When I first went to live up there, there was a little shop at Edge Hey Green, just a tiny one. Now I can’t remember when May’s shop started – have you ever come across May’s shop? Oh yes. I think the Edge Hey Green shop closed, probably in the early seventies 70’s? [ph]…and it was something May had always wanted to do, and so from what I remember she just started with like an ice cream fridge and a bag of potatoes you know, and built up from that. Because they were farming then as well oh yes, they were…when I first went there, they were quite big in…battery hens, egg farm and turkeys at Christmas. I think it was my first Christmas there…Harry that I’ve mentioned before worked for Michael at the farm – May’s husband Michael – and he fed hens, that was his job, and did a bit of egg collecting I think, but come Christmas time, all hands went to plucking turkeys and…I mean I went to live up there in September, so by Christmas I was still a bit raw and Harry mentioned a job at Michael’s plucking turkeys…’oh no I don’t fancy that’ no, I didn’t fancy that. He said ‘well come and pick eggs’ as they call it – pick up eggs and grade them. ‘yes okay, I’ll come and do that but I don’t want nothing to do with turkeys’ …so there I was at the egg grading machine and May’s brother Glyn comes in…there were several of us round this egg grading machine, and May’s brother Glyn comes in and says ‘alright, come on then’ and I thought ‘what does he mean?’ so anyway, the others trouped off after him so I meekly followed on into the turkey plucking shed [both laughing], so I got my Baptism…I was the sort that said ‘oh no, I don’t wanna do this’ so I got me Baptism in plucking turkeys!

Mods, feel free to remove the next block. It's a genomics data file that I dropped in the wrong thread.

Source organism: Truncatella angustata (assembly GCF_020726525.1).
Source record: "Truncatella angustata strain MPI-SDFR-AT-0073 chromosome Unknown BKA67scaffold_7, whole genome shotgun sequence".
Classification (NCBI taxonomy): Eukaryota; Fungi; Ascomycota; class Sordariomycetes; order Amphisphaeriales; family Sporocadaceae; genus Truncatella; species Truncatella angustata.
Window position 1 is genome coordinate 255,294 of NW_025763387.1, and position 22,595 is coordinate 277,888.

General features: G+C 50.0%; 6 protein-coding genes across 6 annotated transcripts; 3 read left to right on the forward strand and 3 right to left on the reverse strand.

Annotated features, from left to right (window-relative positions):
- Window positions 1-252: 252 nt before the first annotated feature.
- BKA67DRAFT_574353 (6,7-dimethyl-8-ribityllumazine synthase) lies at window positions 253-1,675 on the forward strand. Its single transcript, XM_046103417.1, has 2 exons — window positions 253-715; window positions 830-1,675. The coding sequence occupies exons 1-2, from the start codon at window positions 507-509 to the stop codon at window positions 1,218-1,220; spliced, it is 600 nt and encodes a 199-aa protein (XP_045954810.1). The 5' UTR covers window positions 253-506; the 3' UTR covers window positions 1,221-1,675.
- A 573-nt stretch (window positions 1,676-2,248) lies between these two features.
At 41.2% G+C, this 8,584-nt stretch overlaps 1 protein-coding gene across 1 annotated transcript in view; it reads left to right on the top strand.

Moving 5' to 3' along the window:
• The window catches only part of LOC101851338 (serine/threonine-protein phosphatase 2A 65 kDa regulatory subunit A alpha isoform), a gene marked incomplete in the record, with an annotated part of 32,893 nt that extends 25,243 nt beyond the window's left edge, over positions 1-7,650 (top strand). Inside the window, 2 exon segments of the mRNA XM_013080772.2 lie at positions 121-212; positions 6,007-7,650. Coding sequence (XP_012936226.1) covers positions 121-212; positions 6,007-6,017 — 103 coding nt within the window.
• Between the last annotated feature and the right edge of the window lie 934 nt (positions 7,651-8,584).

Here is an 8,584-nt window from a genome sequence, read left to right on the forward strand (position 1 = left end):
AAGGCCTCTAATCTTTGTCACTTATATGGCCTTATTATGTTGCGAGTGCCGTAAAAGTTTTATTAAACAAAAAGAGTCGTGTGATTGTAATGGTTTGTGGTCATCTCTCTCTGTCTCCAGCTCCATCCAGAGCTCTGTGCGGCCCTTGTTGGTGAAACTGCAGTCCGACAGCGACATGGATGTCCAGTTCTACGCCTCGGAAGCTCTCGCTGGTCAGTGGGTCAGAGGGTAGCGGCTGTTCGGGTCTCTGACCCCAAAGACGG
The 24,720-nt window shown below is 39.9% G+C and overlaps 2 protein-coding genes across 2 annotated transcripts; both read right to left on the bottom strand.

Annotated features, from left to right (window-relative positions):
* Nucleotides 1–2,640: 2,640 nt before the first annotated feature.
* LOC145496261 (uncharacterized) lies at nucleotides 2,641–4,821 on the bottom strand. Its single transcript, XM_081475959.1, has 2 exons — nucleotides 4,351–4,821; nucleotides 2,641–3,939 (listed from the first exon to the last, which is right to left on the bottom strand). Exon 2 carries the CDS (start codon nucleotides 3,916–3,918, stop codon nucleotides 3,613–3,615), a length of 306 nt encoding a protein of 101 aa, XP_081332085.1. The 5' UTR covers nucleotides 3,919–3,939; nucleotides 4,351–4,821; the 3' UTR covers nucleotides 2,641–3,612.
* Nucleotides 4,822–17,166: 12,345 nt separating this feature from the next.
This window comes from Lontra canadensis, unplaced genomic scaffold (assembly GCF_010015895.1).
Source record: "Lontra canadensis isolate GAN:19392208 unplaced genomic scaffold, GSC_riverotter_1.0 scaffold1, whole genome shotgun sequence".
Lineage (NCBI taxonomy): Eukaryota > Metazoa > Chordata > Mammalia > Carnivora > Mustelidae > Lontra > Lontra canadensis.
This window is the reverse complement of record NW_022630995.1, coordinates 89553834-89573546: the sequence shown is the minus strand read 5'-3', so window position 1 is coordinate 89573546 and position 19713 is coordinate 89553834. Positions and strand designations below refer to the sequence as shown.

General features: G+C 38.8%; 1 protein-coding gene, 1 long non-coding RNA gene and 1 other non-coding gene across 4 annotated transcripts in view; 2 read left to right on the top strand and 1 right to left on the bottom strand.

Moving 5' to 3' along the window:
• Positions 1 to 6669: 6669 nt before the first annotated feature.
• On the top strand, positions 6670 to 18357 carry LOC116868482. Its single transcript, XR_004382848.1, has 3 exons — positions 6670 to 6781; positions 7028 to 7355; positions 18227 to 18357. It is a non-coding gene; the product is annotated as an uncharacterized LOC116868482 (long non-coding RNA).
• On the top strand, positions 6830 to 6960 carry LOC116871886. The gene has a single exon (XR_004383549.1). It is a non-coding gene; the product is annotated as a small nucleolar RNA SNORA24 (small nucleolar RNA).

Was it horrible?

    It wasn’t so bad actually, particularly if there’s a group of you and you’re chatting away…so yes, I learnt another skill – plucking [chuckling].

    You said earlier on that it was…that you came at the end of an era.